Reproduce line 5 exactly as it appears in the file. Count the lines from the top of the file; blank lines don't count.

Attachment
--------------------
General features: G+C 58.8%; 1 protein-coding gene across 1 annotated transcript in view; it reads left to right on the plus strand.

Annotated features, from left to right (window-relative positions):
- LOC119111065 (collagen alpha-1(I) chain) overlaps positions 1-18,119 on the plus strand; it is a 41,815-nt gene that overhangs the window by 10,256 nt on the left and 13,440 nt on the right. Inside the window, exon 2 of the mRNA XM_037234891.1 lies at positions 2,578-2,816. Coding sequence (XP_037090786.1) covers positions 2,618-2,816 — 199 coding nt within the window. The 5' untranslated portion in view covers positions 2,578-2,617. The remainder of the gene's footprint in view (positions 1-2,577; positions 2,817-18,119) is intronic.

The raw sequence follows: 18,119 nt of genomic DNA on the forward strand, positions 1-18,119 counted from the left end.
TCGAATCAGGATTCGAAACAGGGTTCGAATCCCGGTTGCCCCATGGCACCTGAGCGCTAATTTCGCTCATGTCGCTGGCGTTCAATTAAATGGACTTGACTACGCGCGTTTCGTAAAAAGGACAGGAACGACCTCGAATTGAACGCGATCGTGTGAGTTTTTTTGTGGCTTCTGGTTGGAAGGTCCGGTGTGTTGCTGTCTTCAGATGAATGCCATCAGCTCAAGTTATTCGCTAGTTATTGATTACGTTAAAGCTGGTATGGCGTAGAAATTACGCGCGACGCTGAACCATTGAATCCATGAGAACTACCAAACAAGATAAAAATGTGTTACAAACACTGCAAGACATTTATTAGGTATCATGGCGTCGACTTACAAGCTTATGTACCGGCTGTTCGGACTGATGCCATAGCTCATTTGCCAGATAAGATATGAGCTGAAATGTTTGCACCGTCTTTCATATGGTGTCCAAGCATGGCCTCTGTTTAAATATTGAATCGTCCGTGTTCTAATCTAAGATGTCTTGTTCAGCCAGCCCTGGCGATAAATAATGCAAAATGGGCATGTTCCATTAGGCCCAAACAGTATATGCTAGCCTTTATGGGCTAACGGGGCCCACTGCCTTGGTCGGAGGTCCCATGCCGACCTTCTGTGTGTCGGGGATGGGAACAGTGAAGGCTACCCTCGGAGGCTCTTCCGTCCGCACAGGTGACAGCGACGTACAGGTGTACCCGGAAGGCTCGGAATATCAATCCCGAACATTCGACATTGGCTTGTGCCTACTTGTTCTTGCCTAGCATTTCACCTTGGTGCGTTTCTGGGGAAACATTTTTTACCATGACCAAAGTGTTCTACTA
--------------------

TCGAATCAGGATTCGAAACAGGGTTCGAATCCCGGTTGCCCCATGGCACCTGAGCGCTAATTTCGCTCATGTCGCTGGCGTTCAATTAAATGGACTTGACTACGCGCGTTTCGTAAAAAGGACAGGAACGACCTCGAATTGAACGCGATCGTGTGAGTTTTTTTGTGGCTTCTGGTTGGAAGGTCCGGTGTGTTGCTGTCTTCAGATGAATGCCATCAGCTCAAGTTATTCGCTAGTTATTGATTACGTTAAAGCTGGTATGGCGTAGAAATTACGCGCGACGCTGAACCATTGAATCCATGAGAACTACCAAACAAGATAAAAATGTGTTACAAACACTGCAAGACATTTATTAGGTATCATGGCGTCGACTTACAAGCTTATGTACCGGCTGTTCGGACTGATGCCATAGCTCATTTGCCAGATAAGATATGAGCTGAAATGTTTGCACCGTCTTTCATATGGTGTCCAAGCATGGCCTCTGTTTAAATATTGAATCGTCCGTGTTCTAATCTAAGATGTCTTGTTCAGCCAGCCCTGGCGATAAATAATGCAAAATGGGCATGTTCCATTAGGCCCAAACAGTATATGCTAGCCTTTATGGGCTAACGGGGCCCACTGCCTTGGTCGGAGGTCCCATGCCGACCTTCTGTGTGTCGGGGATGGGAACAGTGAAGGCTACCCTCGGAGGCTCTTCCGTCCGCACAGGTGACAGCGACGTACAGGTGTACCCGGAAGGCTCGGAATATCAATCCCGAACATTCGACATTGGCTTGTGCCTACTTGTTCTTGCCTAGCATTTCACCTTGGTGCGTTTCTGGGGAAACATTTTTTACCATGACCAAAGTGTTCTACTA